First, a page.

Students built core legal skills and were reminded of the importance of access to legal services for underrepresented groups.
As part of a recent Carolina
Law pro bono effort, students drove nearly 300 miles across the state to
conduct clinics and develop crucial lawyering skills, such as drafting legal
documents and learning how to interact with clients.
The experience at the
Eastern Band of Cherokee Indians’ Reservation in Cherokee, N.C. also provided a
valuable opportunity for cross-cultural lawyering.
Twenty-two students participated
in the two-day clinic in December--the fifth consecutive year for the trip. This
year, Carolina Law Dean Martin H. Brinkley ’92 joined the students as a
supervising attorney, marking the first time a UNC School of Law dean has joined
a pro bono trip.
“The Pro Bono Program provides wonderful opportunities
for our students to gain valuable, hands-on experience working with real
clients,” says Brinkley. “I was honored to work alongside our students to see
them grow as lawyers and to see them address unmet legal needs in the Cherokee
Kenneth Black 1L and Megan Bishop 2L.
The clinics reinforced “the
importance of multicultural competency,” says Becca Mitchell 2L, a Pro Bono Program board member who co-led the trip. “Working in Cherokee helped
students learn that an important aspect of providing legal services is learning
to communicate and engage with clients who may have different backgrounds and
life experiences. For many students, the trip to Cherokee reminds them that
they must be sensitive to possible differences when they interact with clients.”
The cultural immersion
included an afternoon at the Museum of the Cherokee Indian and conversations at
clinics with Eastern Band clients.
“I overheard conversations ranging
from clients raising their children in Cherokee-language schools and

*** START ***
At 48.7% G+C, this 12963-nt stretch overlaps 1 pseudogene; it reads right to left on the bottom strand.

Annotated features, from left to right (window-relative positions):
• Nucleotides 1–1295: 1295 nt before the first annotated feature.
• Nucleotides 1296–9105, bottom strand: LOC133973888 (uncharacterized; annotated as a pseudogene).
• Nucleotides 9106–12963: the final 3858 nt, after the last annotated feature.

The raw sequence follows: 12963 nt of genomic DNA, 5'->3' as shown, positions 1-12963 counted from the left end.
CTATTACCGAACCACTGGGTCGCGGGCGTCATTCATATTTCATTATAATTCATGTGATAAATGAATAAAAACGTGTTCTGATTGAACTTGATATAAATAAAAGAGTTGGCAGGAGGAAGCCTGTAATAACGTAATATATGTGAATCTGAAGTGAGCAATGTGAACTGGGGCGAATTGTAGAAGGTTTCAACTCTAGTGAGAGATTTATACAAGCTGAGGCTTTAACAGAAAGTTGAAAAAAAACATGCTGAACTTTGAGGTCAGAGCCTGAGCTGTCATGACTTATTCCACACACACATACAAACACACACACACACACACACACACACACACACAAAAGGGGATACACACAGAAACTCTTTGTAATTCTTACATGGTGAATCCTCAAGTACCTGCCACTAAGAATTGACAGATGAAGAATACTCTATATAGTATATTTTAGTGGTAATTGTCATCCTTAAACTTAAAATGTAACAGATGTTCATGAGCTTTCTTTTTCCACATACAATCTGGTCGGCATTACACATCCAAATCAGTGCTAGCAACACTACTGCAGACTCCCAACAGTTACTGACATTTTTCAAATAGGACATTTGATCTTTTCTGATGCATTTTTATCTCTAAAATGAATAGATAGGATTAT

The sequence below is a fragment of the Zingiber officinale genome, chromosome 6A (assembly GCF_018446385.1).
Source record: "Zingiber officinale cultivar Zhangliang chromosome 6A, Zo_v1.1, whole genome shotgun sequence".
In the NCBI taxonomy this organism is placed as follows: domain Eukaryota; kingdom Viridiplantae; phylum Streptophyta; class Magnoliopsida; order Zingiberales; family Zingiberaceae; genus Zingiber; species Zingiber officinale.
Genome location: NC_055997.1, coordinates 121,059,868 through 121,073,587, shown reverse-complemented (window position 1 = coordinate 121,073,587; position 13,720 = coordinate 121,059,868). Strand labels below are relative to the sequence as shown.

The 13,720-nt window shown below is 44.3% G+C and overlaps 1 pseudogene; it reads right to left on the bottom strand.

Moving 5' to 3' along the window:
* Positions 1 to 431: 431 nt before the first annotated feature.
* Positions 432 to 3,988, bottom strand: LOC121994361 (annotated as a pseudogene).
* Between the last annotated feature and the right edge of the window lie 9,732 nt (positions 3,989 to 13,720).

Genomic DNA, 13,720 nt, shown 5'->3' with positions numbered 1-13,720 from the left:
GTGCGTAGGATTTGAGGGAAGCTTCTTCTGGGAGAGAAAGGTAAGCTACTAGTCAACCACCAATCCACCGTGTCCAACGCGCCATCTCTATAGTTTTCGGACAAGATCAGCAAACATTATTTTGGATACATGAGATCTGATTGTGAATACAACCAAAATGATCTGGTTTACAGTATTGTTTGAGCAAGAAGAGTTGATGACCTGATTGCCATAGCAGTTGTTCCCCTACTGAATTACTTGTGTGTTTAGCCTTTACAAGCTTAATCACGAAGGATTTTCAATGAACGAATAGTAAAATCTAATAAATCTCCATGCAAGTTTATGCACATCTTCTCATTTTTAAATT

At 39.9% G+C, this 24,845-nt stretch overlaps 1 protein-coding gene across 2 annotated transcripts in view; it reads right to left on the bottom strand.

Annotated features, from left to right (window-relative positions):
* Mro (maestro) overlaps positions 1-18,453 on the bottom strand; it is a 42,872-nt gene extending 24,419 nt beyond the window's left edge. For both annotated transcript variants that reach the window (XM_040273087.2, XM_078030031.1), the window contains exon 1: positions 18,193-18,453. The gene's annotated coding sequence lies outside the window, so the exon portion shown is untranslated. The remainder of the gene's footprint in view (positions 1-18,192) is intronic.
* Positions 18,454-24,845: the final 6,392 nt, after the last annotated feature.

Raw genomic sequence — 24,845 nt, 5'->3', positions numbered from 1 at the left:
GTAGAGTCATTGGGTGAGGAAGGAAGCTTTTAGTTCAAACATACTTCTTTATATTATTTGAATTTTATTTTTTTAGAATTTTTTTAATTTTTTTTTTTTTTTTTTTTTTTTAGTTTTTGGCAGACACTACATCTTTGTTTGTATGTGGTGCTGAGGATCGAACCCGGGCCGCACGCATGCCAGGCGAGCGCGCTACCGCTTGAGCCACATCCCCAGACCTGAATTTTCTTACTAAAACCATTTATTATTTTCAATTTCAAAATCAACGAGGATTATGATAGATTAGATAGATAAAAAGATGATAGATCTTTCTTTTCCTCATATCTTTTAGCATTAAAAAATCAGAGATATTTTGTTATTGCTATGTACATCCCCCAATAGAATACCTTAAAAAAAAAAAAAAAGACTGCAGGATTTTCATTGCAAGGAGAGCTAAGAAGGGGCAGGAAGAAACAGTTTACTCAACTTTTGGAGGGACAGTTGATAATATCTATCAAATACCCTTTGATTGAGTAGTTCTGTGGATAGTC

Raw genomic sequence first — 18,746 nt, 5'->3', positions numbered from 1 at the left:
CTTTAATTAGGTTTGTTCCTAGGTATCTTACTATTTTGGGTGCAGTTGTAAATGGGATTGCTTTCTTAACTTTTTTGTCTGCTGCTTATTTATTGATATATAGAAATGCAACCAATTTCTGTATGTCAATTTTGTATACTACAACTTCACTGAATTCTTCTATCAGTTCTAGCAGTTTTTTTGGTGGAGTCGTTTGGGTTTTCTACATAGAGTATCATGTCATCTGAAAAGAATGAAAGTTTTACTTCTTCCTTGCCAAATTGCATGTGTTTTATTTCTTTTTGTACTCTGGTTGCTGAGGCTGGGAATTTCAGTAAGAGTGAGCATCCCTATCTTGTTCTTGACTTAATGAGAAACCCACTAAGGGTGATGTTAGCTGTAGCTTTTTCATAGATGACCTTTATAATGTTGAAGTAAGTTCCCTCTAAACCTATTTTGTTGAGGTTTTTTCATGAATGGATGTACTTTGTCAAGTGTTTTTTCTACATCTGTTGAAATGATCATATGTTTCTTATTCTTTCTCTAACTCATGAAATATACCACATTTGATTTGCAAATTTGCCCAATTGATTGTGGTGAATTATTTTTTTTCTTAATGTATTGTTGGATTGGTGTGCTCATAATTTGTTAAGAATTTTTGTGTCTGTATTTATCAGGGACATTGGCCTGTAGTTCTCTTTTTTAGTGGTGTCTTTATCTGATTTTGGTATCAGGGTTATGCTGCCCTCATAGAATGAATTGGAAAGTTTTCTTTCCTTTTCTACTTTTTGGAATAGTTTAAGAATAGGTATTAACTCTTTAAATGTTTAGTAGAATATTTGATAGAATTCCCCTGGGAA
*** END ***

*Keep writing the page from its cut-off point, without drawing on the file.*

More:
preserving culture and tradition, to cultural and religious beliefs about
death,” UNC School of Law Director of Pro Bono Initiatives Allison Standard ’09
Students helped clients at Tsali
Manor Senior Center with wills and advance directives, and at Yellowhill
Community Center with pro se divorces
and expungement. Carolina Law partnered with the Sylva office of Legal Aid of
North Carolina and the Eastern Band’s new Legal Assistance Office. Joseph Chilton ’13, who went on the
Cherokee trip as a student, now works at Legal
Aid in Sylva and was a
supervising attorney at the clinics.
The Cherokee trips present unique learning
opportunities for students because two legal systems — North Carolina law and
tribal law — are involved.
“There are certain provisions under
tribal law that change how one might proceed with a case,” Standard says. “For
example, under tribal law the period of separation required for a divorce is
only 30 days compared to the year required by North Carolina law.”
In addition to navigating jurisdictional
nuances at the clinics, students built core skills in listening, reasoning,
communication and time management, and were reminded of the importance of access
to legal services for underrepresented groups.
Among the Carolina Law alumni
involved in the pro bono experience were recently elected Chief Justice Kirk Saunooke ’05 of the
Cherokee Tribal Court and tribal court prosecutor Justin Eason ’07, both of whom met with students.
“I have always enjoyed being able
to speak with clients about the Cherokee community and culture, their hobbies
and interests, and their experiences,” says Mitchell, who has had two pro bono
experiences in Cherokee in her time as a Carolina Law student. “Working with
clients in Cherokee reinforces the fact that part of being an effective
attorney includes developing a rapport with clients.”
-February 14, 2017